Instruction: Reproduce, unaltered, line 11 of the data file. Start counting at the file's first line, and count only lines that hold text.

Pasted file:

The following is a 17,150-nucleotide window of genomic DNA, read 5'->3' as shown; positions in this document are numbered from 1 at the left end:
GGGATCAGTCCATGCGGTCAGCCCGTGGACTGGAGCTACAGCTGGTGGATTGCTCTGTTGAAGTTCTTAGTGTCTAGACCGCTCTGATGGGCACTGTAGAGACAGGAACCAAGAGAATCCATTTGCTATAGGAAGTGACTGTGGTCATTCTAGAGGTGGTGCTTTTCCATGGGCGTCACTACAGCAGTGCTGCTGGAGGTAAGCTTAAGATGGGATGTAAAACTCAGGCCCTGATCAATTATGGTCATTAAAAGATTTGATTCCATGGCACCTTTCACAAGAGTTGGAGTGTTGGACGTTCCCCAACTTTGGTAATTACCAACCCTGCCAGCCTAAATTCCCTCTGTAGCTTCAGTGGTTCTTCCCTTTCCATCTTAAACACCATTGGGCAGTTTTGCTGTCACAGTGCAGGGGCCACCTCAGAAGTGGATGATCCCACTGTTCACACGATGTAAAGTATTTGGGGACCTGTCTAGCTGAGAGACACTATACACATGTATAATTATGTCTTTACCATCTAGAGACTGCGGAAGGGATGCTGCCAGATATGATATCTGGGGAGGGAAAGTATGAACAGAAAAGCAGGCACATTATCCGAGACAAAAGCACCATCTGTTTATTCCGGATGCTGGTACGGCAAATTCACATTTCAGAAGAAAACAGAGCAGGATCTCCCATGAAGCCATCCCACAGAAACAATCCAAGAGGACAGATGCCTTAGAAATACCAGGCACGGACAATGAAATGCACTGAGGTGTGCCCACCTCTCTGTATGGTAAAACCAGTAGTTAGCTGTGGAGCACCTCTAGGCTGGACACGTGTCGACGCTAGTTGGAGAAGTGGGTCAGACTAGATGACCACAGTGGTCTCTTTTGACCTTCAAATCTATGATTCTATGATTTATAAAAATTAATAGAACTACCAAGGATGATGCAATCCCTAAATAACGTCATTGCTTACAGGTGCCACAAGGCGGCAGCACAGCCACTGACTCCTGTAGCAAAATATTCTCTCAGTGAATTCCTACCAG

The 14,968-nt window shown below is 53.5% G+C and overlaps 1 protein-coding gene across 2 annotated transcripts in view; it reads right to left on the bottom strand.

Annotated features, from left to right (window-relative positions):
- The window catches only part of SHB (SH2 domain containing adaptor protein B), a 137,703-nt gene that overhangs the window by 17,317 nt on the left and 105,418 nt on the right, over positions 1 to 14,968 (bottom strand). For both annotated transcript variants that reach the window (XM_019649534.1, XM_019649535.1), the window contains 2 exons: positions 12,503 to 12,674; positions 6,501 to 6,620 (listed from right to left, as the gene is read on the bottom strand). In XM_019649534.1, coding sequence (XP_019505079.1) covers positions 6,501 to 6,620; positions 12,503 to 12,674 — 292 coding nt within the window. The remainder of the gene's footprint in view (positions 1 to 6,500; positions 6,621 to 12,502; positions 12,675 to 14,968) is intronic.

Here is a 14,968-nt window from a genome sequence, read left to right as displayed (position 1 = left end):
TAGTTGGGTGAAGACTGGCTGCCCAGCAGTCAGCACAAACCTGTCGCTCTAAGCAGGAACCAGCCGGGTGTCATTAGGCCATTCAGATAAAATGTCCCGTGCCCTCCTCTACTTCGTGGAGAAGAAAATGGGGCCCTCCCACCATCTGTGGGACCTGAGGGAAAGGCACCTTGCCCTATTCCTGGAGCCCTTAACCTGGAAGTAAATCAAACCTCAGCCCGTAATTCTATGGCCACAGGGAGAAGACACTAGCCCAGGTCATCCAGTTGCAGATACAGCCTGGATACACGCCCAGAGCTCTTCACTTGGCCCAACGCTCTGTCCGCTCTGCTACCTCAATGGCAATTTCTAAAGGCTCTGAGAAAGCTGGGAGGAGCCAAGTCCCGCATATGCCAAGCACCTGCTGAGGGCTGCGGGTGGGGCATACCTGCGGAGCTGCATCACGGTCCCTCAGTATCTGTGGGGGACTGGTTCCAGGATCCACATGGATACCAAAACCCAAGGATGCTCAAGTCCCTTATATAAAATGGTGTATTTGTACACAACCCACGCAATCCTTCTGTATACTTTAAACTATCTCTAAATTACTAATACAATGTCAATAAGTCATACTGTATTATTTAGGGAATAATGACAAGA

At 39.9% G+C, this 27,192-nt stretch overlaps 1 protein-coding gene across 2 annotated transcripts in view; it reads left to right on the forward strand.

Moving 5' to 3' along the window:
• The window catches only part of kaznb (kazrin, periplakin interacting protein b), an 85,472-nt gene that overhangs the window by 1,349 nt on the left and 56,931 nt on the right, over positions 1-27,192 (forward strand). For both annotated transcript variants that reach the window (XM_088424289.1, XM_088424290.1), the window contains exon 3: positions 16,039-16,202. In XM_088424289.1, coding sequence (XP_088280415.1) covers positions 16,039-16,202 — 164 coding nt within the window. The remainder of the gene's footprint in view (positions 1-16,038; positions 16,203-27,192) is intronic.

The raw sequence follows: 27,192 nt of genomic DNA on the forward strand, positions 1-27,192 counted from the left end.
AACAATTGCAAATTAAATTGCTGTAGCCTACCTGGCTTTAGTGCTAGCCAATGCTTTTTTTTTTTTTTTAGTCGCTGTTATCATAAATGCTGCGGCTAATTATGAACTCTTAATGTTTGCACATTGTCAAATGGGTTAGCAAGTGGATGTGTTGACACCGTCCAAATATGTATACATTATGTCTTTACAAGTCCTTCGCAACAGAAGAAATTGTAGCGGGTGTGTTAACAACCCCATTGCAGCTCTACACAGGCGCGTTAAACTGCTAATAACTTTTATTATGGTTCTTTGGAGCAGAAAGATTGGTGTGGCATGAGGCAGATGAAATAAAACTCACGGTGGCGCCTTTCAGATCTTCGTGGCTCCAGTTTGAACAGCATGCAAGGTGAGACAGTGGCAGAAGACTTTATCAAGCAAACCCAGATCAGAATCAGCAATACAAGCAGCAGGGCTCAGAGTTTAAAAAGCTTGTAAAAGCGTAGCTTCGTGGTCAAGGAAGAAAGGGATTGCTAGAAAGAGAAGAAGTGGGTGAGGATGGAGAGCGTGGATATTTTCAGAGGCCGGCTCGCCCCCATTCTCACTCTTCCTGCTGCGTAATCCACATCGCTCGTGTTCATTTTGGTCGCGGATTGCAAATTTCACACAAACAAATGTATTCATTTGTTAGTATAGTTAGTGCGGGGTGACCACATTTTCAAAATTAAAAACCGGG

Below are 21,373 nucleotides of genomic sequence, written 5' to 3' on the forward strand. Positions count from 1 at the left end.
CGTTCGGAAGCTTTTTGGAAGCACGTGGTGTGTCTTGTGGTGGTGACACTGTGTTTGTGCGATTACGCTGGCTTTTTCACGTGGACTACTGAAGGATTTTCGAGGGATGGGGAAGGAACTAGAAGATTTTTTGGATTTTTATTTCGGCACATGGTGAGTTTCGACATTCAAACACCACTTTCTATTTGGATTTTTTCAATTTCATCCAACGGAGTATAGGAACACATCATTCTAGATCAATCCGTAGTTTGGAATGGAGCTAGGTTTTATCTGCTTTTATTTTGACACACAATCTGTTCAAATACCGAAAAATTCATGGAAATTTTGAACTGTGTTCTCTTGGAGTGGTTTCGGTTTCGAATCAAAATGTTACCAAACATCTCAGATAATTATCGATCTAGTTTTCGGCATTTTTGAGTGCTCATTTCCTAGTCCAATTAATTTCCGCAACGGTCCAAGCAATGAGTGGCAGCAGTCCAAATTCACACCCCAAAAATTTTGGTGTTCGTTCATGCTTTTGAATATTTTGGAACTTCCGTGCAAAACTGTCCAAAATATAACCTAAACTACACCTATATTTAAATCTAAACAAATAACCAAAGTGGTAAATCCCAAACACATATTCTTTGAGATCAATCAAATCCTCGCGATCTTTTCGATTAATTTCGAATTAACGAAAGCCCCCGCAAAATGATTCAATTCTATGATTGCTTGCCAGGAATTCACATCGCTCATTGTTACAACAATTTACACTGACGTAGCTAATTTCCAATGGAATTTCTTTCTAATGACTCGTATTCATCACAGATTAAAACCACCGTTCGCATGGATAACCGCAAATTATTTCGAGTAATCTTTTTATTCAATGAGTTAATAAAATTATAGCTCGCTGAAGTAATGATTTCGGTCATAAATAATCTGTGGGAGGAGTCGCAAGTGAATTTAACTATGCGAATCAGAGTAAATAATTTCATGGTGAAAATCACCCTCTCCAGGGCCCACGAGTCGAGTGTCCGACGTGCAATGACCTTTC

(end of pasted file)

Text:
The raw sequence follows: 27,192 nt of genomic DNA on the forward strand, positions 1-27,192 counted from the left end.